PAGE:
8:30 AM ET: The initial weekly unemployment claims report will be released.  The consensus is for 265 thousand initial claims, up from 262 thousand the previous week.

8:30 AM: Durable Goods Orders for June from the Census Bureau. The consensus is for a 3.7% increase in durable goods orders.

11:00 AM: Kansas City Fed Survey of Manufacturing Activity for August.

----- Friday, Aug 26th -----

8:30 AM ET: Gross Domestic Product, 2nd quarter 2016 (Second estimate). The consensus is that real GDP increased 1.1% annualized in Q2, down from 1.2% in the advance estimate.

10:00 AM: University of Michigan's Consumer sentiment index (final for August). The consensus is for a reading of 90.5, up from the preliminary reading 90.4.

11:00 AM: Fed Chair Janet Yellen will speak at the annual economic symposium in Jackson Hole, Wyoming. The symposium topic is “Designing Resilient Monetary Policy Frameworks for the Future”.

Friday, August 19, 2016

2007: Tanta Changed the Blogging World

by Bill McBride on 8/19/2016 04:11:00 PM

Note: I'm flying to Boston today to attend a wedding this weekend. There will be a few posts on Tanta today.

Every finance and economics blogger owes Tanta a debt of gratitude. Before Tanta wrote the following essay, newspapers would "borrow" ideas and subjects from bloggers, and never mention the source. In March 2007 - with a powerful essay - she changed the way the main street media treated bloggers.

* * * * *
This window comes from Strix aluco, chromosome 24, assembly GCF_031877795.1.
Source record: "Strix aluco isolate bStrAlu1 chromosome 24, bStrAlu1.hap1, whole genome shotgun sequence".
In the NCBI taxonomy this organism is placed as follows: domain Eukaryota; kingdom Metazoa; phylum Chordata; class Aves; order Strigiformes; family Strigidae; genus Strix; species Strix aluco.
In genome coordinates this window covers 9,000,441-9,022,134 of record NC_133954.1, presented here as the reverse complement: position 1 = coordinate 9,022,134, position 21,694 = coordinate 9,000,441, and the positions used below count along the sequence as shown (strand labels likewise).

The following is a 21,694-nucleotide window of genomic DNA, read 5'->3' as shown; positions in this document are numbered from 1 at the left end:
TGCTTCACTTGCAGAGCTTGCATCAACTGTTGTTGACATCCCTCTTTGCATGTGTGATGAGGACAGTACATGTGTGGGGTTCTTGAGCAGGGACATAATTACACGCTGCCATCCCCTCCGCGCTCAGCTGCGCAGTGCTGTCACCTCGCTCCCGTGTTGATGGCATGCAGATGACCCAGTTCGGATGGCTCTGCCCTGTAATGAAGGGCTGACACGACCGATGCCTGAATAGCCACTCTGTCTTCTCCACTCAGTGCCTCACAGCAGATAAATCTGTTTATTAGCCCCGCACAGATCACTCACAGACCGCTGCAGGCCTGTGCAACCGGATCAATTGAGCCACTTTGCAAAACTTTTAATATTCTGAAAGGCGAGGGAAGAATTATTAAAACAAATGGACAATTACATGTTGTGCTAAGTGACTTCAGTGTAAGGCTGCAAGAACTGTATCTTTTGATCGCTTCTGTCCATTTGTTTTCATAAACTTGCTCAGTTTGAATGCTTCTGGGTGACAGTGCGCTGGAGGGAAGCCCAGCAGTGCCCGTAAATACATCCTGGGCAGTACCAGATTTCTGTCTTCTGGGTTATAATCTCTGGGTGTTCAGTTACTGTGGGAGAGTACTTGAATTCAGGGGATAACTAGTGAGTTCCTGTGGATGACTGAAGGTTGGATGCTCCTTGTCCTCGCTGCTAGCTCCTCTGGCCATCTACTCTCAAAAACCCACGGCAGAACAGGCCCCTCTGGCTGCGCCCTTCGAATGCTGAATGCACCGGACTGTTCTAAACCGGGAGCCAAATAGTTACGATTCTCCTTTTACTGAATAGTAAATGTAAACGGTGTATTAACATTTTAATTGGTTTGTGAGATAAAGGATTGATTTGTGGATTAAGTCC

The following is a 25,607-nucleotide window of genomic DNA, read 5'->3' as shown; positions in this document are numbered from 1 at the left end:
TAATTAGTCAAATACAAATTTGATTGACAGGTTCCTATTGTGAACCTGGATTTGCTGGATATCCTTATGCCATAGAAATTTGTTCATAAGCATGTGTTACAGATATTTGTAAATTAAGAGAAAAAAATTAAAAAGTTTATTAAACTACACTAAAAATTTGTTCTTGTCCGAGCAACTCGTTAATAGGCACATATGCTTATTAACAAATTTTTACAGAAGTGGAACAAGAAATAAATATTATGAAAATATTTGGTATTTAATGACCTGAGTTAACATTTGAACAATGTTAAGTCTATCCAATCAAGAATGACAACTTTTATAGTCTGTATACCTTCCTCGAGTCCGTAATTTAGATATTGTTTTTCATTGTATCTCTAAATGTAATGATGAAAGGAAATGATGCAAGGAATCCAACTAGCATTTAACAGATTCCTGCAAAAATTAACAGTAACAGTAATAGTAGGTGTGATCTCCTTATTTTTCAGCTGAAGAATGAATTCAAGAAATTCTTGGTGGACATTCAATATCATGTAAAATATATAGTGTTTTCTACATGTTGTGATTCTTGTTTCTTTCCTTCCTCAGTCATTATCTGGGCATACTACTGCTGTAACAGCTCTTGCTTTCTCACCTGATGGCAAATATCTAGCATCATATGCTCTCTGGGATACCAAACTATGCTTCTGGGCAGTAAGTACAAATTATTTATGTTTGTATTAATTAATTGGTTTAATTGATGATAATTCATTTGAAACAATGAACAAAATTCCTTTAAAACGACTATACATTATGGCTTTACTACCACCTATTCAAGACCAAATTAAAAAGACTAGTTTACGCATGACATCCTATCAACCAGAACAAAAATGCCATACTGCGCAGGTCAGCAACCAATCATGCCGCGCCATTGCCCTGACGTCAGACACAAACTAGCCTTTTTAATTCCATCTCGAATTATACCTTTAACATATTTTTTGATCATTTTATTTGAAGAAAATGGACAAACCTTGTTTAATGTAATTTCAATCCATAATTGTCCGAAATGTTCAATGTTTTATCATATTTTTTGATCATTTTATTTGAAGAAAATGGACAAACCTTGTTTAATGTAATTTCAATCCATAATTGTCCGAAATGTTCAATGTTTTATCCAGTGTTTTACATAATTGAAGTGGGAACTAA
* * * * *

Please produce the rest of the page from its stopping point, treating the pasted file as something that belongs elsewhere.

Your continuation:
In the week following publication of this piece, Tanta or myself were mentioned in just about every major newspaper in the US!

Sadly the media has trouble distinguishing between informed commentary and nonsense (like Zero Right) ... but at least bloggers now get mentioned.

From March 2007: Media Inquiries Policy

Calculated Risk is a hobby blog, created and maintained by a retired executive, with occasional assistance from a former bank officer and mortgage lending specialist who is currently on extended medical leave. Both of these people get endless questions, answers, hat tips, links, analysis, and overall inspiration from a very diverse group of commenters, regulars and occasional de-lurkers, all of whom are beloved except some of them.

CR regularly gets emails and comments from paid reporters who wish to know if CR or Tanta would like to be interviewed, or would simply like to answer one or several questions that the reporter has about economic or housing or mortgage issues. Because, so far, the answer has always been something on the order of “no,” we would like to explain to you why this is the case.
...